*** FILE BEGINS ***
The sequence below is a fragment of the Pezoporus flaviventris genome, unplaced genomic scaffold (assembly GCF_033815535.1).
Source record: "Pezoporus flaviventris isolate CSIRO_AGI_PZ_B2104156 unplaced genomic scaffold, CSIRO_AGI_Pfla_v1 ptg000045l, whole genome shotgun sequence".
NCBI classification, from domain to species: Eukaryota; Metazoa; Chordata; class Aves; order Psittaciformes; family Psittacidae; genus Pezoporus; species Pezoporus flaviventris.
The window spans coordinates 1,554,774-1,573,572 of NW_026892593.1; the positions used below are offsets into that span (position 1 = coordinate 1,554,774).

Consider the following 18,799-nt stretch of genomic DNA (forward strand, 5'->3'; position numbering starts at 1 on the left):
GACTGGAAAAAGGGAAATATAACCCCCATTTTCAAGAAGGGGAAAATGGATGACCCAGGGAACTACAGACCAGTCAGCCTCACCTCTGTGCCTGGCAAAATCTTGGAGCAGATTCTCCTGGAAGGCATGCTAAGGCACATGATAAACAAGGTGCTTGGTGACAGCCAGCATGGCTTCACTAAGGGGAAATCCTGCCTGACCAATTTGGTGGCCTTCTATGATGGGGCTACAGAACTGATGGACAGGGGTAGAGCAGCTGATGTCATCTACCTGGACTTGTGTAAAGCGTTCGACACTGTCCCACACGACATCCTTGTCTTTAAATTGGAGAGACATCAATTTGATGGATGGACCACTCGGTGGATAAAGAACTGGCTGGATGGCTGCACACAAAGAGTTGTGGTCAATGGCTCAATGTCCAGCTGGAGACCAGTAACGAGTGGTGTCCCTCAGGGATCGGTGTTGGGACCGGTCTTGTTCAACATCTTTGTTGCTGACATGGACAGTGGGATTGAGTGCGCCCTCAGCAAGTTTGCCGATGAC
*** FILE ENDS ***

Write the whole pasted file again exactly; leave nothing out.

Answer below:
The sequence below is a fragment of the Pezoporus flaviventris genome, unplaced genomic scaffold (assembly GCF_033815535.1).
Source record: "Pezoporus flaviventris isolate CSIRO_AGI_PZ_B2104156 unplaced genomic scaffold, CSIRO_AGI_Pfla_v1 ptg000045l, whole genome shotgun sequence".
NCBI classification, from domain to species: Eukaryota; Metazoa; Chordata; class Aves; order Psittaciformes; family Psittacidae; genus Pezoporus; species Pezoporus flaviventris.
The window spans coordinates 1,554,774-1,573,572 of NW_026892593.1; the positions used below are offsets into that span (position 1 = coordinate 1,554,774).

Consider the following 18,799-nt stretch of genomic DNA (forward strand, 5'->3'; position numbering starts at 1 on the left):
GACTGGAAAAAGGGAAATATAACCCCCATTTTCAAGAAGGGGAAAATGGATGACCCAGGGAACTACAGACCAGTCAGCCTCACCTCTGTGCCTGGCAAAATCTTGGAGCAGATTCTCCTGGAAGGCATGCTAAGGCACATGATAAACAAGGTGCTTGGTGACAGCCAGCATGGCTTCACTAAGGGGAAATCCTGCCTGACCAATTTGGTGGCCTTCTATGATGGGGCTACAGAACTGATGGACAGGGGTAGAGCAGCTGATGTCATCTACCTGGACTTGTGTAAAGCGTTCGACACTGTCCCACACGACATCCTTGTCTTTAAATTGGAGAGACATCAATTTGATGGATGGACCACTCGGTGGATAAAGAACTGGCTGGATGGCTGCACACAAAGAGTTGTGGTCAATGGCTCAATGTCCAGCTGGAGACCAGTAACGAGTGGTGTCCCTCAGGGATCGGTGTTGGGACCGGTCTTGTTCAACATCTTTGTTGCTGACATGGACAGTGGGATTGAGTGCGCCCTCAGCAAGTTTGCCGATGAC